Sept. 4, 2020 -- A COVID-19 saliva test developed by researchers at Yale University appeared to perform at least as well as nasal swabs in a study of hospital patients, a finding that may help encourage more frequent use of self-collected samples.
In a letter published Aug. 28 in TheNew England Journal of Medicine, Anne L. Wyllie, PhD, of the Yale School of Public Health, and her co-authors reported on testing done on 70 patients. These patients already had tested positive for COVID-19, which was confirmed with a positive nasal swab.
One to 5 days after diagnosis, 81% of the saliva samples were positive, as compared with 71% of the nasal swab tests, Wyllie and co-authors say.
The New England Journal of Medicine (NEJM) publication expands on work previously reported by Wyllie and colleagues in an April preprint article posted to the site medRxiv.
These findings represent "an important advance in testing" for COVID-19, says Jason Farley, PhD, of Johns Hopkins Schools of Nursing and Medicine in Baltimore. An infectious disease-trained nurse epidemiologist, Farley was not involved in the Yale team work, but he has worked on efforts at Hopkins to test people using saliva samples to track COVID-19 infection.
The approach used by the Yale team avoids the kind of issues with shortages of medical supplies that have hampered U.S. testing, Farley says. Their approach relies on supplies hospital labs are likely to have on hand. The letter in NEJM, for example, said sterile urine cups were used to gather samples.
"This moves us forward, especially with supply chain issues," he says of the new research.
Wyllie and Nathan Grubaugh, PhD, of the Yale School of Public Health, last month secured an emergency use authorization from the FDA for a related test protocol, called SalivaDirect. The FDA said this was the fifth test it had authorized that uses saliva as a sample for testing for COVID-19.
But Yale's approach with SalivaDirect is different from that used with many diagnostics.
"A common question that we receive is, 'What company is behind this assay?' The answer is -- well, there isn't one. We designed and validated SalivaDirect using several common and available reagents. If one reagent is out of stock or is too pricey, there are alternative reagents to use," says a paper on the CovidTrackerCT website, created by members of Grubaugh's lab.
SalivaDirect is a protocol, not a kit, which is intended to help other medical institutions also do "inexpensive saliva-based" testing, the paper says.
"I love the fact that they are sharing their protocols in an open-source way so that people can replicate the protocol," Farley says. The Yale team "really needs to be commended for that level of scientific integrity."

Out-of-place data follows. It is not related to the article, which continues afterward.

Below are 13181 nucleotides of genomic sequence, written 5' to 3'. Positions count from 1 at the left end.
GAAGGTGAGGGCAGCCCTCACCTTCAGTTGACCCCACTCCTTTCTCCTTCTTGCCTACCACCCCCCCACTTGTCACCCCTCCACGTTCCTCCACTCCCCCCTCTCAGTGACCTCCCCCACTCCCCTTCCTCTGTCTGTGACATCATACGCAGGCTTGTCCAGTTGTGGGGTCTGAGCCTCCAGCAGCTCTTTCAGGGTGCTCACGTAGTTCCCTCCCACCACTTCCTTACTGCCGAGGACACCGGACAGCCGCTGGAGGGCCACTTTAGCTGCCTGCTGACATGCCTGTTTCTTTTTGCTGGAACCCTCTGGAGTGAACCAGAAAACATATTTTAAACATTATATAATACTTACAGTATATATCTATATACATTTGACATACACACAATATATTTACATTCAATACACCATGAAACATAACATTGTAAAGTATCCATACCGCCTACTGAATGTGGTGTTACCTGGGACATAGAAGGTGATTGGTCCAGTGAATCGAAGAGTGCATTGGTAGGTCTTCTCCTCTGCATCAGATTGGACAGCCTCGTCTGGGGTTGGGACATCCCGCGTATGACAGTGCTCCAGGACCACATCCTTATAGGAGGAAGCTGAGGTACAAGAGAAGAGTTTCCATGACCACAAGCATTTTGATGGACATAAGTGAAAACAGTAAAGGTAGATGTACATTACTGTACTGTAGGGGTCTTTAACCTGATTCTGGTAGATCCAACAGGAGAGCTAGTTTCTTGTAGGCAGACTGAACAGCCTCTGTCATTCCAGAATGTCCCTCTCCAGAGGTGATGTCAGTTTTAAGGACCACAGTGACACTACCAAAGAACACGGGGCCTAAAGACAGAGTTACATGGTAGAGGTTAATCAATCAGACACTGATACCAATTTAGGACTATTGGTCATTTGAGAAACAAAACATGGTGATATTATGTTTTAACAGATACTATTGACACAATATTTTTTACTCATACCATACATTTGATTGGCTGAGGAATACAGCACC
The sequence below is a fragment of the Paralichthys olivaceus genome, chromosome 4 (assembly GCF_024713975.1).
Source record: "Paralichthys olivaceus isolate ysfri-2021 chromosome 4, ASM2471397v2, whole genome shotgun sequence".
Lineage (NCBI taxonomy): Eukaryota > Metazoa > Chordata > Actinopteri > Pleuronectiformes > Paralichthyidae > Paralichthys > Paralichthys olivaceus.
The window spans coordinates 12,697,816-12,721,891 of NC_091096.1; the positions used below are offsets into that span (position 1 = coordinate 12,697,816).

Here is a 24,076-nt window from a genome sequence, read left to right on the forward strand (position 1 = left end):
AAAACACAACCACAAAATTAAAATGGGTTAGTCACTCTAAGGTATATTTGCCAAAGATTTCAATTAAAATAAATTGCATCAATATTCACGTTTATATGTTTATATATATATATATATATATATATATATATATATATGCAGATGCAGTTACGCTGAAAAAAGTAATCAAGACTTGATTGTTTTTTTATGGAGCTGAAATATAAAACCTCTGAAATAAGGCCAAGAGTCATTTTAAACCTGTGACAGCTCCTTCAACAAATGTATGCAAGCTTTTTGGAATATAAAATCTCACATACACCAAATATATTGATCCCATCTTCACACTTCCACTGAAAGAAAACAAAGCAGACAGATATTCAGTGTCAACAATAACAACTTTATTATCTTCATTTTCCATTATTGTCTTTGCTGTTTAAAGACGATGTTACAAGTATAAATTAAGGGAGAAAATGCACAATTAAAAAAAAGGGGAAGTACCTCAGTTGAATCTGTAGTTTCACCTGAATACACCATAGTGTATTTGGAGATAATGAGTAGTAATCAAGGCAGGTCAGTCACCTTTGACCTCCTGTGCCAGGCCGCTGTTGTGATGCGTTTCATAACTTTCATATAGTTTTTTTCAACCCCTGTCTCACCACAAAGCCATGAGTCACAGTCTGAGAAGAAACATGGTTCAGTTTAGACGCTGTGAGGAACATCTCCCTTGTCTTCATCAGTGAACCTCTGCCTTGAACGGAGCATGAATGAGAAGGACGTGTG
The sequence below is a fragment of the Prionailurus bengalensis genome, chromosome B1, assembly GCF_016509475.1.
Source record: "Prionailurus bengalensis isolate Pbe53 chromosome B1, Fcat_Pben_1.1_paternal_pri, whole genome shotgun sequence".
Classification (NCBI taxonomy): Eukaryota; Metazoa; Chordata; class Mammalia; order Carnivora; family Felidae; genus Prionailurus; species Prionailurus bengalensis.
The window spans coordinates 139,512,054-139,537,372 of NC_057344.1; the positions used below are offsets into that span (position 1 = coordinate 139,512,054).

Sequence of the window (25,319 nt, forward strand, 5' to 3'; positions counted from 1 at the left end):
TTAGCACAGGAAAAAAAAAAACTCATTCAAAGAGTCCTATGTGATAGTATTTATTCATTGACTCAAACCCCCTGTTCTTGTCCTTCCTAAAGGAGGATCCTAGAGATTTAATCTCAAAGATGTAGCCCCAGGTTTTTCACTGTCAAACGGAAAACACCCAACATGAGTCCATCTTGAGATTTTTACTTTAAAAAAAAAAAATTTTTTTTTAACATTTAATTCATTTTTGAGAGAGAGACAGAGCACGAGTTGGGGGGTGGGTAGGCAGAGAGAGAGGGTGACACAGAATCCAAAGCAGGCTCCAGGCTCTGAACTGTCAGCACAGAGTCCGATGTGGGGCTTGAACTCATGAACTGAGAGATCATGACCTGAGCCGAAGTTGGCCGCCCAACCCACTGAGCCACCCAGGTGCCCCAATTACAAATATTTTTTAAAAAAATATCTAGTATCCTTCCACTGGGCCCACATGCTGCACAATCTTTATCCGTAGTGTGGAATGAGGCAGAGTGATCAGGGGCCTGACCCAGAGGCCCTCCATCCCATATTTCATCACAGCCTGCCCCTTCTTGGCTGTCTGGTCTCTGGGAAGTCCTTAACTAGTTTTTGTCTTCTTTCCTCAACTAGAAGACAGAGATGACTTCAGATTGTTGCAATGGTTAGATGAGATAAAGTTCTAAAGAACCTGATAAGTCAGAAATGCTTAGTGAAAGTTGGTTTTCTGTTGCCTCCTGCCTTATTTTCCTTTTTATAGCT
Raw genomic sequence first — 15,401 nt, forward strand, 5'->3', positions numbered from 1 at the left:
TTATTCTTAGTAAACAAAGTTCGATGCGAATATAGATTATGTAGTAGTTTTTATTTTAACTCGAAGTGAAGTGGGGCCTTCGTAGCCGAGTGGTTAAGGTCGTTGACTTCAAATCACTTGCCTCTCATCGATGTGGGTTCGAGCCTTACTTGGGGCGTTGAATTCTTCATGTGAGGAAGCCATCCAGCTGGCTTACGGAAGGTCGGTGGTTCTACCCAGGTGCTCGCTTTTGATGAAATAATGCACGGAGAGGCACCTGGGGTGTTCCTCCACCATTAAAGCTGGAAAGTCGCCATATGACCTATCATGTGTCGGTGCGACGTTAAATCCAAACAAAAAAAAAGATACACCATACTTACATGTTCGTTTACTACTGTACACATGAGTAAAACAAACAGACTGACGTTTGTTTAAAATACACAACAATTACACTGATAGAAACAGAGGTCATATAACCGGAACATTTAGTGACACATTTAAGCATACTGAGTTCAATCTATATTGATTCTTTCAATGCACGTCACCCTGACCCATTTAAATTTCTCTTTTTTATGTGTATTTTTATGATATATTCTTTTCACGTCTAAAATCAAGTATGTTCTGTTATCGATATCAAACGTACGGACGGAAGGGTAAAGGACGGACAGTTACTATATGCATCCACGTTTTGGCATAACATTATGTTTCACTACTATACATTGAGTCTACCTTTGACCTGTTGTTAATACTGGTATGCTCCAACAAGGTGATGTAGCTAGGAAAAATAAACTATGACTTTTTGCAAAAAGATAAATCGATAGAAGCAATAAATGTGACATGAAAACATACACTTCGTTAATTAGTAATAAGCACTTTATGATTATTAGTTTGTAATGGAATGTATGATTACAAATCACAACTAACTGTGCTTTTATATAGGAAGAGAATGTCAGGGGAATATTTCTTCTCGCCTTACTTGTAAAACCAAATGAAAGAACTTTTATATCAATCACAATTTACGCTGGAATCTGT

The University of Illinois already has used the FDA's emergency use authorization for Yale's protocol as a path for using its own saliva testing at the school. The researchers did what's called a bridging study that put their project under the umbrella of the FDA's emergency approval of the Yale test.
A challenge in COVID-19 testing is shifting institutions away from the kinds of tools they have been using and toward newer ones, says Martin Burke, MD, a professor of chemistry at the University of Illinois.
The NEJM publication on Yale's research may help widen the use of saliva-based tests, he says.
"I'm hopeful it is going to help overcome that inertia and help us get to a place where we could test much more [quickly] and frequently," says Burke, who is an associate dean of research for the Carle Illinois College of Medicine.
"Saliva is the medium that matters. This is how we transmit SARS-Cov2 to one another primarily," he says. “So why not test the thing that is most important for that transmission?"
His school is using its saliva test, called I-COVID, to screen faculty, staff, and students. The test can yield results in hours. The University of Illinois now is testing about 60,000 people twice a week, using this screening as part of its efforts to stay open amid the pandemic, Burke says.
Another advantage of the saliva tests is that they give more than a yes-or-no answer about the infection, he says.
Hopkins's Farley says the use of COVID-19 saliva tests for hospital patients outside of clinical tests will pose a few challenges for staff.
"There are some practical issues to think about as you think about the scale-up and how well the patients do and do not understand the actual instructions they are given," but the problems are manageable, he says.
Greater access to and ease of COVID-19 tests are critical to preventing spread of the virus, Wyllie says.
"People need to stop thinking about just diagnostic testing," she says. "We need to have screening testing going forward. These screening tests don't necessarily have to be of the same standards as diagnostic tests."